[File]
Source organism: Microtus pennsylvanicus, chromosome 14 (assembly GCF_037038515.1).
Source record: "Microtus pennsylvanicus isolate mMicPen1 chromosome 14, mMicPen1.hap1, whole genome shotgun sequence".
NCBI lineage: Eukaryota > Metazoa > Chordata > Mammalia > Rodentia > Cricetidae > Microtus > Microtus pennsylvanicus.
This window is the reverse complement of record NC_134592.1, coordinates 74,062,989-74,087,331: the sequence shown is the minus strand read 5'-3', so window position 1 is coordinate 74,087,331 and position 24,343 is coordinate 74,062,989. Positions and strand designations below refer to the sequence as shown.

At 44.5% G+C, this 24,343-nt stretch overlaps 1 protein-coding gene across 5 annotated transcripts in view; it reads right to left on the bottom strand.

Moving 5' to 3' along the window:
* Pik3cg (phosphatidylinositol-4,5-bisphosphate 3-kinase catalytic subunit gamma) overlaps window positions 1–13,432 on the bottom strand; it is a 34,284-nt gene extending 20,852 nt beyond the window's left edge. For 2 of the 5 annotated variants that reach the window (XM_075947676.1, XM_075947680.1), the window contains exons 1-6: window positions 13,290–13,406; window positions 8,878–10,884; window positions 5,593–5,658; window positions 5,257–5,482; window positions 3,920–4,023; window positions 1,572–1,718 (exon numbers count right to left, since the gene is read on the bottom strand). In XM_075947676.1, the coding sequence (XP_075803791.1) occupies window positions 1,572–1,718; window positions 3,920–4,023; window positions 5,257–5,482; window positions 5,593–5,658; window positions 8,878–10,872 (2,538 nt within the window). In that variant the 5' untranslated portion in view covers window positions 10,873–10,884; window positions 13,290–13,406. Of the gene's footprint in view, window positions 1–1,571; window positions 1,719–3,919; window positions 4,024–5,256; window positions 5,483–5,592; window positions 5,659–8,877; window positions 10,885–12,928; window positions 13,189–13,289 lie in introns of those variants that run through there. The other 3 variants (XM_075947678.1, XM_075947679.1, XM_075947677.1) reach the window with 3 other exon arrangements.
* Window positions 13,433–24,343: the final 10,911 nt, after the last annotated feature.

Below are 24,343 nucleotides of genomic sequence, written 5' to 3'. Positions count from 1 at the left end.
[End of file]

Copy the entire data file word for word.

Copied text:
Source organism: Microtus pennsylvanicus, chromosome 14 (assembly GCF_037038515.1).
Source record: "Microtus pennsylvanicus isolate mMicPen1 chromosome 14, mMicPen1.hap1, whole genome shotgun sequence".
NCBI lineage: Eukaryota > Metazoa > Chordata > Mammalia > Rodentia > Cricetidae > Microtus > Microtus pennsylvanicus.
This window is the reverse complement of record NC_134592.1, coordinates 74,062,989-74,087,331: the sequence shown is the minus strand read 5'-3', so window position 1 is coordinate 74,087,331 and position 24,343 is coordinate 74,062,989. Positions and strand designations below refer to the sequence as shown.

At 44.5% G+C, this 24,343-nt stretch overlaps 1 protein-coding gene across 5 annotated transcripts in view; it reads right to left on the bottom strand.

Moving 5' to 3' along the window:
* Pik3cg (phosphatidylinositol-4,5-bisphosphate 3-kinase catalytic subunit gamma) overlaps window positions 1–13,432 on the bottom strand; it is a 34,284-nt gene extending 20,852 nt beyond the window's left edge. For 2 of the 5 annotated variants that reach the window (XM_075947676.1, XM_075947680.1), the window contains exons 1-6: window positions 13,290–13,406; window positions 8,878–10,884; window positions 5,593–5,658; window positions 5,257–5,482; window positions 3,920–4,023; window positions 1,572–1,718 (exon numbers count right to left, since the gene is read on the bottom strand). In XM_075947676.1, the coding sequence (XP_075803791.1) occupies window positions 1,572–1,718; window positions 3,920–4,023; window positions 5,257–5,482; window positions 5,593–5,658; window positions 8,878–10,872 (2,538 nt within the window). In that variant the 5' untranslated portion in view covers window positions 10,873–10,884; window positions 13,290–13,406. Of the gene's footprint in view, window positions 1–1,571; window positions 1,719–3,919; window positions 4,024–5,256; window positions 5,483–5,592; window positions 5,659–8,877; window positions 10,885–12,928; window positions 13,189–13,289 lie in introns of those variants that run through there. The other 3 variants (XM_075947678.1, XM_075947679.1, XM_075947677.1) reach the window with 3 other exon arrangements.
* Window positions 13,433–24,343: the final 10,911 nt, after the last annotated feature.

Below are 24,343 nucleotides of genomic sequence, written 5' to 3'. Positions count from 1 at the left end.